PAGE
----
Welcome Back to Day Three of our 7 day series on The Best Therapies for Children With Autism. Today's topic is Augmentative Communication.
Augmentative Communication: Using DynaWrite for Autism Spectrum Disorder
On previous days we have discussed how it is better to focus on the overall broader goal of communciation as opposed to the narrower goal of speech. This naturally does not mean that we do not want children with autism to speak. Of course we do. It just means that we can use all means possible to encourage communication. DynaWrite is one of the best ways to do this.
DynaWrite is an amazingly complex speech output device. In my family, we call it the "talking machine." Basically, how it works is this: The child types their communication, and then hits a button labeled "speak." The computer digitized voice then speaks his sentence or paragraph aloud. Thus, the child has a "voice," in some cases for the very first time.
I decided to obtain the DynaWrite after seeing the interesting documentary entitled Autism Is A World, which was produced by a young adult college student with Autism. She is clearly very affected by the disorder but so intelligent and attends college. I thought the film was interesting because she had Autism but she still attended college and would go drinking with her therapists; (she was not underage.) I was also impressed that the girl with Autism Spectrum Disorder would go out to the horseraces as entertainment. The film inspired me and I bought the DynaWrite based upon my positive impression of the film and hope that the device could help my own son.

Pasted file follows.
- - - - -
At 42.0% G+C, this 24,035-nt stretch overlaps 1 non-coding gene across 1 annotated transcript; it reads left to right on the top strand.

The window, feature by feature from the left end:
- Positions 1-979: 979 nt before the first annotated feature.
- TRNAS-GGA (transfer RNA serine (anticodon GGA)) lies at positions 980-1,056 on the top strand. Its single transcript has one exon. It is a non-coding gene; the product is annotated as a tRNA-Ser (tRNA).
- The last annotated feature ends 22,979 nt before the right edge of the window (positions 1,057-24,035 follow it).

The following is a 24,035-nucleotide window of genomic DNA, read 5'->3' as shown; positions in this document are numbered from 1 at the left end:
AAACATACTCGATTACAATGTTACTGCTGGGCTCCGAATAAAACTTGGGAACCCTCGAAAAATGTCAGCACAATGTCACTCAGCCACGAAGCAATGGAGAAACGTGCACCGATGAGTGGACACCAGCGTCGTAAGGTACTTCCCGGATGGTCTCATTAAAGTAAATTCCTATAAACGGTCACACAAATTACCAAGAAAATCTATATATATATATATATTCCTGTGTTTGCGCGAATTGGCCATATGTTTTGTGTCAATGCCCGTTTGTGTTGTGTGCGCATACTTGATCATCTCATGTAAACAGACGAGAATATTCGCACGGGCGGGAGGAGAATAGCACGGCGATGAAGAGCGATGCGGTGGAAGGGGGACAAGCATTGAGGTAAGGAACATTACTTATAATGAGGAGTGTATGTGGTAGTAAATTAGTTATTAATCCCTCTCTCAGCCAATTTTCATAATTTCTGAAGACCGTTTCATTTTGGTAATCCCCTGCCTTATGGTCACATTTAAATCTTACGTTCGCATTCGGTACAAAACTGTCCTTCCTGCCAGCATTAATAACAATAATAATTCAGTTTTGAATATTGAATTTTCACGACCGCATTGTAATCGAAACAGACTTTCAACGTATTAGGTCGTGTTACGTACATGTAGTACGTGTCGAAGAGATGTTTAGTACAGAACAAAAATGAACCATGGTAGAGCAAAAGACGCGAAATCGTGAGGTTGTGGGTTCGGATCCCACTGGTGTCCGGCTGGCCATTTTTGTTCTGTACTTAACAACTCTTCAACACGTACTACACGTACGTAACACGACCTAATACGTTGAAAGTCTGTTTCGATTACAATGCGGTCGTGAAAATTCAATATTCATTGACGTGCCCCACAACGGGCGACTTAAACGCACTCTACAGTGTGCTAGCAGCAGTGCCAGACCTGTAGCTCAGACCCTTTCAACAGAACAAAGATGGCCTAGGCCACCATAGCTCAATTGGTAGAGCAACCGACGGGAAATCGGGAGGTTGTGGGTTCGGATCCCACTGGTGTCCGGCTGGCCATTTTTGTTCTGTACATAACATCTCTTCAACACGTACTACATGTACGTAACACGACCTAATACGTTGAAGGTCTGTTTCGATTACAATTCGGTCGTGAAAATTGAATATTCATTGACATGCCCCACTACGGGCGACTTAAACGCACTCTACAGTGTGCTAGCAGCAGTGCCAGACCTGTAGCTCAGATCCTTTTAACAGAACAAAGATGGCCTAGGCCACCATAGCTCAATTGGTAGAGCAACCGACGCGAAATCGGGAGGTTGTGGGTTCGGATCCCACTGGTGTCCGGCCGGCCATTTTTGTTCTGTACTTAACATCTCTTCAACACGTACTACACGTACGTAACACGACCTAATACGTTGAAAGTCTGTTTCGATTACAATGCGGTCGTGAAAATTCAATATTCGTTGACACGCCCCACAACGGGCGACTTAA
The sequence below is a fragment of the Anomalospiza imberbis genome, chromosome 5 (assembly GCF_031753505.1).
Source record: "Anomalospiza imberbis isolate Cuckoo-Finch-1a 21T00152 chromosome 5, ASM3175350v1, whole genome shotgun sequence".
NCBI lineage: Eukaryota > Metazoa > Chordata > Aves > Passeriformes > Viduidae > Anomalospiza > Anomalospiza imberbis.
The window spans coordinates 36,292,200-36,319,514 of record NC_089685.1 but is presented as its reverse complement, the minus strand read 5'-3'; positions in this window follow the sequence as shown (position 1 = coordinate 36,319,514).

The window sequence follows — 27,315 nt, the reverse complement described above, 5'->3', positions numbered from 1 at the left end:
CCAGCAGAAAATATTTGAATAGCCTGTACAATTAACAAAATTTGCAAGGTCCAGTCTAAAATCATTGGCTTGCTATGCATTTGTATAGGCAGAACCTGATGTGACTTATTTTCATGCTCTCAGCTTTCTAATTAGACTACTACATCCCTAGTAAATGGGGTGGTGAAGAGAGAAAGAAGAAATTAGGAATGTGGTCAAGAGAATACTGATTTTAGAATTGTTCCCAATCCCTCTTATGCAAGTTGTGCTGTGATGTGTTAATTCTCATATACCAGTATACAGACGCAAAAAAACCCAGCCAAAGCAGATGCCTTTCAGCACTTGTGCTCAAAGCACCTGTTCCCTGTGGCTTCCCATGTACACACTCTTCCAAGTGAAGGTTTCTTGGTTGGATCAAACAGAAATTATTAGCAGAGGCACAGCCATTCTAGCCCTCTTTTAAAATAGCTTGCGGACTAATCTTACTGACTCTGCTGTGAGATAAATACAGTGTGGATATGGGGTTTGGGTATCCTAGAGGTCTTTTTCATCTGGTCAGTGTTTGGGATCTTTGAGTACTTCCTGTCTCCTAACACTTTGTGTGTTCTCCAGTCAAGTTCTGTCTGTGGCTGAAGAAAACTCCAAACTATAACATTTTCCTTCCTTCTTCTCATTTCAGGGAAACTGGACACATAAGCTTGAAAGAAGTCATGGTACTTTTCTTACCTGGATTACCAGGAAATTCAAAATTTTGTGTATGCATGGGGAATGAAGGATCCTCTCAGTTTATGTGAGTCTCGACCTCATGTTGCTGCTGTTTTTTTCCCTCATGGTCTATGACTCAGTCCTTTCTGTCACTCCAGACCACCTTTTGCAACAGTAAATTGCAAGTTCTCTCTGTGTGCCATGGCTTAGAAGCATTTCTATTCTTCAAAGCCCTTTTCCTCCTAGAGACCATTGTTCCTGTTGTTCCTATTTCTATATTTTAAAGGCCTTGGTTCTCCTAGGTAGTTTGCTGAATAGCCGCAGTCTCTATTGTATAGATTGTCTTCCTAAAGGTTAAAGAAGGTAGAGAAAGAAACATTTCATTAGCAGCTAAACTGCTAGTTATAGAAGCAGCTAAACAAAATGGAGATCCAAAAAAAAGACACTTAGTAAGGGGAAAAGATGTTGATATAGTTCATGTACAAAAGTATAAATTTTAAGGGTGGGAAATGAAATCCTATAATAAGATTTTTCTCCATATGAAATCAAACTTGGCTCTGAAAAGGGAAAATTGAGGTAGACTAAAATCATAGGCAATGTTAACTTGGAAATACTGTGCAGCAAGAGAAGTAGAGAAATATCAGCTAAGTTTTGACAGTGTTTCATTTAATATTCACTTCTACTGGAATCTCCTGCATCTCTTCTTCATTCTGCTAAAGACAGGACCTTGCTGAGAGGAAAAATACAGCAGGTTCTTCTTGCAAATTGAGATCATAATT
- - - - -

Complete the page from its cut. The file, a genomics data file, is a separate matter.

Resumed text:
If you have a child that is very young and cannot type or read yet, then perhaps this amazing system could be integrated as part of their therapy in case that their speech does not wind up to be fully conversational. They could have DynaWrite as a fall back plan.
My own sixteen year old son is what could be described as "limited verbal." He can speak complete yet very simple sentences, and he speaks relatively clearly if the utterance is short. However, he has never spoken a paragraph, for example. He is not conversational. For longer utterances he relys on DynaWrite and in some cases he writes out his communication with a pencil and paper. He still seems to dislike and avoid speech. I really don't know why. Much about Autism Spectrum Disorder and Children With Autism remains mysterious.
The DynaWrite is expensive. Ours cost in the range of five thousand dollars. I just bought his out of pocket but many people have obtained funding through school districts or governmental funding. I do know that DynaWrite has helped us communicate with Daniel and I would recommend it for this reason. Maybe it could help your child also.